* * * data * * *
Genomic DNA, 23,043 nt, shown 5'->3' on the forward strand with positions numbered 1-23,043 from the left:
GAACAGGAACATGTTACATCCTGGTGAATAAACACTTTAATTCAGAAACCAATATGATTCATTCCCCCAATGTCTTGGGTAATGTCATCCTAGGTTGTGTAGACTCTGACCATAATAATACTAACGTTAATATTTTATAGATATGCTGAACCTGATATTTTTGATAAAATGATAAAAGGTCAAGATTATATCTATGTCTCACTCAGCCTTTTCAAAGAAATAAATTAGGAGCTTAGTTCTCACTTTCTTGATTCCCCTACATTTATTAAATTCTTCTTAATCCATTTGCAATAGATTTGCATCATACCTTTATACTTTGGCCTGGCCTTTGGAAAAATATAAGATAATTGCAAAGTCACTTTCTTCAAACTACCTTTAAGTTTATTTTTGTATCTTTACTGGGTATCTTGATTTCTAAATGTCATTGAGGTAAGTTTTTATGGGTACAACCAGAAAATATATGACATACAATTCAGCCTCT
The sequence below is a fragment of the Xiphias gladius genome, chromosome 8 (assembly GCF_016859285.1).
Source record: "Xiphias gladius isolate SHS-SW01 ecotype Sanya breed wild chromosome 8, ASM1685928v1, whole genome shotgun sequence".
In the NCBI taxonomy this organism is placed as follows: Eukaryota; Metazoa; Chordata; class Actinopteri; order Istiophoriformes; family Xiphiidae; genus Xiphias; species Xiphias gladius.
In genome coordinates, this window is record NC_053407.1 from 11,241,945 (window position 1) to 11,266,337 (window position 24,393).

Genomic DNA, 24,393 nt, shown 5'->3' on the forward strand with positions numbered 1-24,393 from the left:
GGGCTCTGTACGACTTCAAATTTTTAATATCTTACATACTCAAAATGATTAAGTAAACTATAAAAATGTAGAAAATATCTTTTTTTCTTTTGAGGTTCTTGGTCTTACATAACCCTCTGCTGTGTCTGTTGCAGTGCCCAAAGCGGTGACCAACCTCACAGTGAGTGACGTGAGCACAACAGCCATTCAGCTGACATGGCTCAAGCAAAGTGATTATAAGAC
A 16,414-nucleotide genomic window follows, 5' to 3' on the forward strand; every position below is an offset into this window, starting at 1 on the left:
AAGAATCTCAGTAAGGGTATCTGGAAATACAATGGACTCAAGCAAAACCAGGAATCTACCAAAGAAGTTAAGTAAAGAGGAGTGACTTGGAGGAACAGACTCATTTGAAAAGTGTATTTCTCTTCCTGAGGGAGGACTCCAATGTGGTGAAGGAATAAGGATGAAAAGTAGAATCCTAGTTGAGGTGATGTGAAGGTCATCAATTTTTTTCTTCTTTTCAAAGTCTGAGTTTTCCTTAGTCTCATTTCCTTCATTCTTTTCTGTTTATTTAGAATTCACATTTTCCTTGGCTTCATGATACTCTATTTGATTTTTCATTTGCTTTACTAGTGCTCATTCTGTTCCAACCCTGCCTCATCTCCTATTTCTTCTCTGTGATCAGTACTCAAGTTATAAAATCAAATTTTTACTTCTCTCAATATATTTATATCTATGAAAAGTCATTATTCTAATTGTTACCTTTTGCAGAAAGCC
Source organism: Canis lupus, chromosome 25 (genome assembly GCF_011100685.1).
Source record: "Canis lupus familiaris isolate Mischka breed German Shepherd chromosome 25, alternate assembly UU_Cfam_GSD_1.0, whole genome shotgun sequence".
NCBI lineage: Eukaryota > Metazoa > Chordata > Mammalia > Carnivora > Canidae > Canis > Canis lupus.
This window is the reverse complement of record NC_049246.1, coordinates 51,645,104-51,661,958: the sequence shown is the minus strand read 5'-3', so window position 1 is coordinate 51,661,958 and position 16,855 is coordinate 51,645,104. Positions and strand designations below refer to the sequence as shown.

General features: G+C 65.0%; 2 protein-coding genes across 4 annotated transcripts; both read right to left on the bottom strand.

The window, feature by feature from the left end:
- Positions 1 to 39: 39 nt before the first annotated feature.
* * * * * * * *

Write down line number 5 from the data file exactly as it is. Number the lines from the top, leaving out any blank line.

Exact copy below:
In the NCBI taxonomy this organism is placed as follows: Eukaryota; Metazoa; Chordata; class Actinopteri; order Istiophoriformes; family Xiphiidae; genus Xiphias; species Xiphias gladius.